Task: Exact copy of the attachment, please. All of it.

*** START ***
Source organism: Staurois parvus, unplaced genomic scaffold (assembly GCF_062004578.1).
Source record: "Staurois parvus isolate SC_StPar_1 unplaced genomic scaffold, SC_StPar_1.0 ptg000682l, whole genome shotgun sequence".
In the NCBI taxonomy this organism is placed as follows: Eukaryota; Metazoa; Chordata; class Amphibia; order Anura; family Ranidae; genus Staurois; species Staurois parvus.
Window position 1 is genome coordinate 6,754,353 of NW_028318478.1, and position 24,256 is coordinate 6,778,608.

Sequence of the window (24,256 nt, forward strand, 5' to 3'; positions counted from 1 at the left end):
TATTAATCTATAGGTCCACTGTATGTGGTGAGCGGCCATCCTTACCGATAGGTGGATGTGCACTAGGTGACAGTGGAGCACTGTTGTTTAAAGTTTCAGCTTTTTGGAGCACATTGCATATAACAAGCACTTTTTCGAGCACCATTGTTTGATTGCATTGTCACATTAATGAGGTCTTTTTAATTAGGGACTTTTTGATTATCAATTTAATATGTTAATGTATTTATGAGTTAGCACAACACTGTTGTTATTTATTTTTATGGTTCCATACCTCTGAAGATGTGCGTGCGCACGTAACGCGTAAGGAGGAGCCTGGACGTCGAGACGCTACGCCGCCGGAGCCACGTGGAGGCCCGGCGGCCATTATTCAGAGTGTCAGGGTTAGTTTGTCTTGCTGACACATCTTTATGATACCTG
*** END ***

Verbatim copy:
Source organism: Staurois parvus, unplaced genomic scaffold (assembly GCF_062004578.1).
Source record: "Staurois parvus isolate SC_StPar_1 unplaced genomic scaffold, SC_StPar_1.0 ptg000682l, whole genome shotgun sequence".
In the NCBI taxonomy this organism is placed as follows: Eukaryota; Metazoa; Chordata; class Amphibia; order Anura; family Ranidae; genus Staurois; species Staurois parvus.
Window position 1 is genome coordinate 6,754,353 of NW_028318478.1, and position 24,256 is coordinate 6,778,608.

Sequence of the window (24,256 nt, forward strand, 5' to 3'; positions counted from 1 at the left end):
TATTAATCTATAGGTCCACTGTATGTGGTGAGCGGCCATCCTTACCGATAGGTGGATGTGCACTAGGTGACAGTGGAGCACTGTTGTTTAAAGTTTCAGCTTTTTGGAGCACATTGCATATAACAAGCACTTTTTCGAGCACCATTGTTTGATTGCATTGTCACATTAATGAGGTCTTTTTAATTAGGGACTTTTTGATTATCAATTTAATATGTTAATGTATTTATGAGTTAGCACAACACTGTTGTTATTTATTTTTATGGTTCCATACCTCTGAAGATGTGCGTGCGCACGTAACGCGTAAGGAGGAGCCTGGACGTCGAGACGCTACGCCGCCGGAGCCACGTGGAGGCCCGGCGGCCATTATTCAGAGTGTCAGGGTTAGTTTGTCTTGCTGACACATCTTTATGATACCTG